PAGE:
The struggle to attract and retain talent in manufacturing companies is evident. It’s exactly why the Strategy House team has started seeking out industry leaders to discuss how we can face challenges like this in manufacturing in Wisconsin and nationwide. One of the big questions we’re asking is: How do manufacturers in the modern age create an appealing culture for the next generation?
Our first Candid Conversation features Peter Rathmann, CEO of Allis Tool & Machine Corp. in West Allis, WI. We dive deeper into manufacturing culture and how it impacts attracting and retaining talent. He shares how Allis Tool & Machine Corp.’s dedication to quality and commitment to people are driving growth in 2018.
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Allis Tool & Machine Corp. is known as Milwaukee's most trusted provider of large CNC machining services. They help businesses building OEM equipment in a variety of industries such as mining, wind energy, health care and the food space.
The business model has seen a lot of change since the company began in 1957 and n the last two years the company focus has been to better understand their customers and employees as well as where they are a fit not only in Southeast Wisconsin but globally in supply chains.
According to Peter, taking a good look at the customer base, examining what has been working and the skill set of existing employees, has been key in connecting the dots between where the market is headed, the industries that are growing, and finding out who their target market is.
The result? “The sales guys are having better conversations. We're not a quote shop so somebody that sends us something and says, ‘Hey can you quote on this?’ the answer is usually no because we’re taking more time to understand and listen.”
Peter is already well aware of the importance of relationship building in the manufacturing industry, both on and offline, as the company naviagates understanding their customers better.
“Milwaukee specifically is very relationship based. My rule of sales is that showing up is 80 percent of it. Where those leads come from can be started digitally and success can be communicated to share the stories of what we do. But most of it is feet on the street and organic - the old-fashioned go out and shake some hands. This space tends to be a little bit more old-school but it's no longer a marketplace of build it and they will come you have to actually go talk to clients,” said Rathmann.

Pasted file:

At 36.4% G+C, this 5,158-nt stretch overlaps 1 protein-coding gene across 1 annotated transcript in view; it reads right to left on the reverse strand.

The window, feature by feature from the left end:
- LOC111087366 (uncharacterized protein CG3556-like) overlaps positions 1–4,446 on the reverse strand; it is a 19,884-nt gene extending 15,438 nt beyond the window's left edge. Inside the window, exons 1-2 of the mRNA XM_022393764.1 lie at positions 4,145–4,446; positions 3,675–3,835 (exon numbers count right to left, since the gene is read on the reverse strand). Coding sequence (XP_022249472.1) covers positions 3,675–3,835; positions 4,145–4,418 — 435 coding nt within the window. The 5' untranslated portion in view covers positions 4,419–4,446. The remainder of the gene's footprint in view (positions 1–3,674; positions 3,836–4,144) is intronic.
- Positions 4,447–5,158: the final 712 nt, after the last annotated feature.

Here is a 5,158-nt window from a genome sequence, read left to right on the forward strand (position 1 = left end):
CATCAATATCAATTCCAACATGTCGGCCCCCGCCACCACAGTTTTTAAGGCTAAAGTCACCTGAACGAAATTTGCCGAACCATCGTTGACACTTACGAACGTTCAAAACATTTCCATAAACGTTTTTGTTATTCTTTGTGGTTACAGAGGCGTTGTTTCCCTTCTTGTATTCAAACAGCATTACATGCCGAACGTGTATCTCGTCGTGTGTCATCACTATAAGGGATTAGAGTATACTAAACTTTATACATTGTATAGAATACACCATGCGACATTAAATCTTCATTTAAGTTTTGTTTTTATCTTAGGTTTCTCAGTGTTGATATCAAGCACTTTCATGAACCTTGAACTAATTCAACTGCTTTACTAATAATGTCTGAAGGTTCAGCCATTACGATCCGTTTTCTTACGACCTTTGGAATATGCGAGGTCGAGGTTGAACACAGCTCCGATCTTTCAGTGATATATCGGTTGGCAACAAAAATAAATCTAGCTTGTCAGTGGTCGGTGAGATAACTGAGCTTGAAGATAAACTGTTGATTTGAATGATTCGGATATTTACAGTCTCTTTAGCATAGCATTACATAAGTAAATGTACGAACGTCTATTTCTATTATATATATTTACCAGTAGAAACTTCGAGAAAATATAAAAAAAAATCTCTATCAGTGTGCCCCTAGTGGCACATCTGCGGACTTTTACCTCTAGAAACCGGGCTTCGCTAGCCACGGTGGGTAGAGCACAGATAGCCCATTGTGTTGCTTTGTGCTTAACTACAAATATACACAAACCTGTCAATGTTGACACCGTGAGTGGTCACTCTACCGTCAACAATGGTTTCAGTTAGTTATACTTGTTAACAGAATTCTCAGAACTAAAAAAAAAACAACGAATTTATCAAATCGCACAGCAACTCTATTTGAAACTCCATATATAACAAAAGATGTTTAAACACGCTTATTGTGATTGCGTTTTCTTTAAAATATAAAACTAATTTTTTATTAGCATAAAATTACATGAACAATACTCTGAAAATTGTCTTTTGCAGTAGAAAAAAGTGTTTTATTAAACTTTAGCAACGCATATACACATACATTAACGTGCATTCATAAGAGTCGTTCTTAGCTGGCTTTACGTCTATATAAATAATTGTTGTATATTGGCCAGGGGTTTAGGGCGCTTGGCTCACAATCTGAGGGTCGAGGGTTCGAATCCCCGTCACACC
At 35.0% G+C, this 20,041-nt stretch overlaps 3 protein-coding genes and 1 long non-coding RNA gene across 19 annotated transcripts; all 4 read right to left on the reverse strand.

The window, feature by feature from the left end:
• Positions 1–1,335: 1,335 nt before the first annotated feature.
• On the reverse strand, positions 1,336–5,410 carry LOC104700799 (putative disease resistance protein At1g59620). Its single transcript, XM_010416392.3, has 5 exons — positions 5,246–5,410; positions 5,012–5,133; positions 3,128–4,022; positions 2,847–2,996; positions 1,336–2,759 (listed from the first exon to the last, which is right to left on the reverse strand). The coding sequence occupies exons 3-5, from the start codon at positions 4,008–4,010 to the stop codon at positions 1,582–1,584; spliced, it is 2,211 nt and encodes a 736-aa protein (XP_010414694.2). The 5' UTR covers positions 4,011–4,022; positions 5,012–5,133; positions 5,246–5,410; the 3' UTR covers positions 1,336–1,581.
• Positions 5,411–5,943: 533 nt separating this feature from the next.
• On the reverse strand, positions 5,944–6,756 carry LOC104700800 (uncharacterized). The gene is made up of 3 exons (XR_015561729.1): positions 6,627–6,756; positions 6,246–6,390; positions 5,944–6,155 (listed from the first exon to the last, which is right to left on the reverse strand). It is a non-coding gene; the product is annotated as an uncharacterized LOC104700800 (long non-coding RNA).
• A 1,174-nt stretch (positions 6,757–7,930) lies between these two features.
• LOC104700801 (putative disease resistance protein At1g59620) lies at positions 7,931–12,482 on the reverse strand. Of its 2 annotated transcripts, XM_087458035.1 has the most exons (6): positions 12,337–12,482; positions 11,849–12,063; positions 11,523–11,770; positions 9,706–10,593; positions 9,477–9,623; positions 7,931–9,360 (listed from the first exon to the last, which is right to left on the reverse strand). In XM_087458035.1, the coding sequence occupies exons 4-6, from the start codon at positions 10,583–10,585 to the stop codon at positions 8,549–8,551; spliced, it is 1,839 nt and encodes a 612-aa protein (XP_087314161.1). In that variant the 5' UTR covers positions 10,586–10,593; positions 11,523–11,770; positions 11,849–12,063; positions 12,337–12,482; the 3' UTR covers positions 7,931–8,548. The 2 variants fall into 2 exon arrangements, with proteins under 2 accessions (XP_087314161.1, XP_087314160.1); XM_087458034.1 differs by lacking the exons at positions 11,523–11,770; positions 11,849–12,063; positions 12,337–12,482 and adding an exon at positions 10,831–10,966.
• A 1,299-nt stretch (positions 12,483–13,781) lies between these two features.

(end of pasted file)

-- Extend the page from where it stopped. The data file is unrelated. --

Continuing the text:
Talent is something that everyone in the manufacturing space seems to be challenged with. And just as relationship building is important in terms of attracting customers, it’s equally as important when attracting talent at Allis Tool.
In Peter’s words, “When I look at the last five or six hires that we’ve had it's really been somewhat organic. Telling that story to friends and family, the more people that know what you do and why you do it, it tends to get people excited - that whole idea of people buy ‘why’. Everybody that has joined us technically knew somebody here, knew the space or have family members working here.”
It speaks to true nature of the Allis Tool culture when people that are currently working there like it enough to tell a friend about it and recommend working there. That's the best showcase of culture that there possibly could be. Especially when it seems we hear so much in the media about culture like the big tech companies with pool tables and beer on Friday nights, but there's more to culture than that.
Overall Peter has noted, “we do have fun, we do have camaraderie, we get our laughs and giggles in but it comes down to ‘how are we getting the highest quality on-time?’ That's a shared mission that people buy into and want to be a part of.”
Allis Tool & Machine Corp. has done a lot to tell the story of what they do and who they do it for. From real estate in Central Park to the first street bridge in Milwaukee, they’re a team who’s proud of the big projects they’ve been a part of and love sharing that.
As Peter Rathmann and his team look forward into the remainder of the year and where the company is headed he has this to say:
“Opportunity. The team has taught me what we're capable of and when I look at the marketplace and how it's growing and how you have entities looking for new solutions I know I've got the skill sets here to go out and have those conversations. It's fun to have these guys allow me to lead them into that space and grow together.”
Check back for more Candid Conversations where we'll learn more about the changing landscape of manufacturing today!
Post by: Bridgette McCormick
Bridgette has developed a career around content. Her work as a writer and editor began nearly ten years ago, and since she has harnessed her experience working as a ghostwriter for business owners to develop marketing strategies that connect businesses to their ideal audiences through content. When not devoting her eye to content revision and development, she can be found reading, enjoying the diverse and delicious Milwaukee restaurant scene, or taking long road trips to explore America.